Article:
International Business Machines Corp (IBM) recently announced the plummeting value of its shares and unexpected decline in its revenue this quarter. The shares of IBM decreased sharply by 4.7%—or over $8—to touch a new low of $162 in after-hours trading (AHT) on April 19, 2017. The technology behemoth has already been struck by back-to-back decline in its revenue for five quarters now and its impressive quarterly earnings couldn’t offset the tumbling share prices. According to Thomson Reuters I/B/E/S, its earnings per shares (EPS) were $2.38 compared with the expectations of $2.35. As analysts opine, the turnaround may take time.
As revealed in the Motley Fool, a multimedia financial-services company, the company witnessed a more-than-expected decline in revenue—$18.16 billion, only a tad lower than the estimated $18.39 billion. The unlikely stumble in the share prices is largely attributed to its consulting segment losing ground; additionally, this was triggered by the huge losses in its other legacy businesses.
Strategic Imperatives Boosted Revenue Earnings but Are Prospects Buoyant Enough?
With the stagnating demand for its legacy hardware and software businesses, IBM has been increasingly shifting toward cloud-based services and security software and a host of lucrative avenues in big data analytics and artificial intelligence. Garnering a revenue of $3.5 billion in 2016, clocking a growth of 33% compared to last year’s figure, is encouraging. As Ginni Rometty, the CEO of Big Blue, optimistically states that these strategic imperatives alone accounted for over 40% of the total revenue in 2016. Though the soaring revenue from its cloud business may offer close competition to those of Amazon’s AWS and Microsoft’s Azure, the latter are growing at a faster pace.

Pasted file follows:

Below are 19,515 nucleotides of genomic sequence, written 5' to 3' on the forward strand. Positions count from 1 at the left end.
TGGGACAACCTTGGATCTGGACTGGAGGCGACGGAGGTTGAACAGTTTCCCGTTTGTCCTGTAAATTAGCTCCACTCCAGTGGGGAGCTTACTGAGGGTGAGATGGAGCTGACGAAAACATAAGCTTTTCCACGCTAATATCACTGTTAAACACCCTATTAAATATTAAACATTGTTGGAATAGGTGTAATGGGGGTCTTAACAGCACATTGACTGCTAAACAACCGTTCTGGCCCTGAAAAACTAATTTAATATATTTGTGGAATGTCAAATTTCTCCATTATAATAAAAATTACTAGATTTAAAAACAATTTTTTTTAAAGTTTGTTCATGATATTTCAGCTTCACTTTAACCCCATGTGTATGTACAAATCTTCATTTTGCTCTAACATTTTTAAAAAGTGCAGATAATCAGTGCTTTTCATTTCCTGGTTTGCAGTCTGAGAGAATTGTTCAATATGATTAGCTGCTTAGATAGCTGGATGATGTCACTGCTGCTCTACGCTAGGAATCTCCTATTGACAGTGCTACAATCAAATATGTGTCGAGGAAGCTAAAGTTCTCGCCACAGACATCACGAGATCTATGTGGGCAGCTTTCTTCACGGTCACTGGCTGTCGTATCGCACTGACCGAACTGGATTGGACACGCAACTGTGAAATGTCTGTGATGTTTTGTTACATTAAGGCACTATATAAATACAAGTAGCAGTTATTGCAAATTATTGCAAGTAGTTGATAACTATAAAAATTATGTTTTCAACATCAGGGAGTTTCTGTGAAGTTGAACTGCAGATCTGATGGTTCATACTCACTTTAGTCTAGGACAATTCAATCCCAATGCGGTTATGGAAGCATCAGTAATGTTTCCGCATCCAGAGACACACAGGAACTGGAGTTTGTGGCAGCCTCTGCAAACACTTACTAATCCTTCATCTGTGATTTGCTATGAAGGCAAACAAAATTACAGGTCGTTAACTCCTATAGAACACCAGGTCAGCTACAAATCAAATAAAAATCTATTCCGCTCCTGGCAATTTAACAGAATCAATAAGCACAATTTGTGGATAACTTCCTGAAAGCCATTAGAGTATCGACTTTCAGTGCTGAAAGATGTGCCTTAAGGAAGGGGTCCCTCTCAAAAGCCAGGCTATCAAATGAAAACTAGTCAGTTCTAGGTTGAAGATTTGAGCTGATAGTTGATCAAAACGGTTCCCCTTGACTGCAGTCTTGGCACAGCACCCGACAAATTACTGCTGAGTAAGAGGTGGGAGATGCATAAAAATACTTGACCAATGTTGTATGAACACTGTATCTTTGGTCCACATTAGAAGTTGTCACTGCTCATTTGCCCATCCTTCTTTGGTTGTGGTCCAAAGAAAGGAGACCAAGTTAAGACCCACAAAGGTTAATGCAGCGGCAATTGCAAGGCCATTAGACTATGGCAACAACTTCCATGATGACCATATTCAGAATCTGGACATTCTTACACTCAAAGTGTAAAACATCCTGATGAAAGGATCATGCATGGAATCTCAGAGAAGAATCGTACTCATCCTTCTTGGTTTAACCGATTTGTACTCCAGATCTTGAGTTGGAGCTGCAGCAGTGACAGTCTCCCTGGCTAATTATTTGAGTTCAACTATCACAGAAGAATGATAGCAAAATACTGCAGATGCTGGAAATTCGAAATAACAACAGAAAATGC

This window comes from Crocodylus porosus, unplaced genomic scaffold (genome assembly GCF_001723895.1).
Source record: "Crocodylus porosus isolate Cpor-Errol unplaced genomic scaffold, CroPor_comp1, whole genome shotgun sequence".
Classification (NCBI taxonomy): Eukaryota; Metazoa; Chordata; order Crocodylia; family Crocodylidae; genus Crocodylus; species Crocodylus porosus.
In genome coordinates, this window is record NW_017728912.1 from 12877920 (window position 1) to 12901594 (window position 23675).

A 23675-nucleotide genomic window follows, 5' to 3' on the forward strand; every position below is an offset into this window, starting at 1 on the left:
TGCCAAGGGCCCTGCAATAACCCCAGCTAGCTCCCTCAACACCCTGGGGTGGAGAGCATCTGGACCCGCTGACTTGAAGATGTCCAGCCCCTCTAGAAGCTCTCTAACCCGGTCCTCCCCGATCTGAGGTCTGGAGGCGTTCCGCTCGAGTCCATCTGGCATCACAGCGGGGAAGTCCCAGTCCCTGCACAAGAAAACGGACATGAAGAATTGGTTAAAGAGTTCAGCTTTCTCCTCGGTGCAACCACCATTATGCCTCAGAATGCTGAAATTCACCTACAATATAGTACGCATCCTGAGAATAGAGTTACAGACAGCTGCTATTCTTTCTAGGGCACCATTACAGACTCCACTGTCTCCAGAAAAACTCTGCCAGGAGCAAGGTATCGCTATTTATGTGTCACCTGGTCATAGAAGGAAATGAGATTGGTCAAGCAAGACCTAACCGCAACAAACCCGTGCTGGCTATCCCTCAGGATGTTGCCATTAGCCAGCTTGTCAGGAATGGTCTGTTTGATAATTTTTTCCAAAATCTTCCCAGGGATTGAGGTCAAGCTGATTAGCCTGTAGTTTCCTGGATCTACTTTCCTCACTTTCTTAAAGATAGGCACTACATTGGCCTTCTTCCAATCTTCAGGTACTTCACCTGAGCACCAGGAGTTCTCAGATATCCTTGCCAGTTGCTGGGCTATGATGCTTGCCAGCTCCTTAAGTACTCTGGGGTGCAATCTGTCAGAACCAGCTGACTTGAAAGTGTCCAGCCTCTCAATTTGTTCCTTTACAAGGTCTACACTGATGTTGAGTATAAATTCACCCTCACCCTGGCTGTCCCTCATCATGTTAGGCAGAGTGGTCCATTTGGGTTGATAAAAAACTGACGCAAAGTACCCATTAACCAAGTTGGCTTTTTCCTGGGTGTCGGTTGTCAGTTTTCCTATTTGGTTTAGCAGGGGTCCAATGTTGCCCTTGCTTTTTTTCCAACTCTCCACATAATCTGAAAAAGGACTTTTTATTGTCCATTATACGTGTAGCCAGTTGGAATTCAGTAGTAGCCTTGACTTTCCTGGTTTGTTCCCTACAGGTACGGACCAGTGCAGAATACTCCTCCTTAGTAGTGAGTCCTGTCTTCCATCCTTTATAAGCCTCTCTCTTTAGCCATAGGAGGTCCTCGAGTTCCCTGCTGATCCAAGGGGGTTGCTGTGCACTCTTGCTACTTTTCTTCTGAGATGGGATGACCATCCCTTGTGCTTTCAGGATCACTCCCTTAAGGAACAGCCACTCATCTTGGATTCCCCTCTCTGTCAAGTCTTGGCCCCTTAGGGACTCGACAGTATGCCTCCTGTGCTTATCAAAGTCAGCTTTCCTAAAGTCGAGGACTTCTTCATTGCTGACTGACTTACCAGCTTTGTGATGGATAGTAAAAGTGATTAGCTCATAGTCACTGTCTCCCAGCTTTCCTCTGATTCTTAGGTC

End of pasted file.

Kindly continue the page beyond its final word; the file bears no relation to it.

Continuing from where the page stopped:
Aiming for Gross Margins Key to Turnaround
Not strange to radical restructuring policies and makeovers, the technology giant, has upped its spending on research and development in the last quarter; the company spent $1.53 billion a little more than $1.46 billion spent a year ago. However, the spending still lags behind that by other stalwarts. The analysts are still skeptical of the restructuring spearheaded by Rometty two years ago. Market analysts contend that the spike in investment may hardly affect the year-on-year gross margins, which can be the key to boost growth and bringing the turnaround. Instead of relying on stock buybacks, IBM should aim for real revenue growth in order to gain strength among its investors, concludes analysts.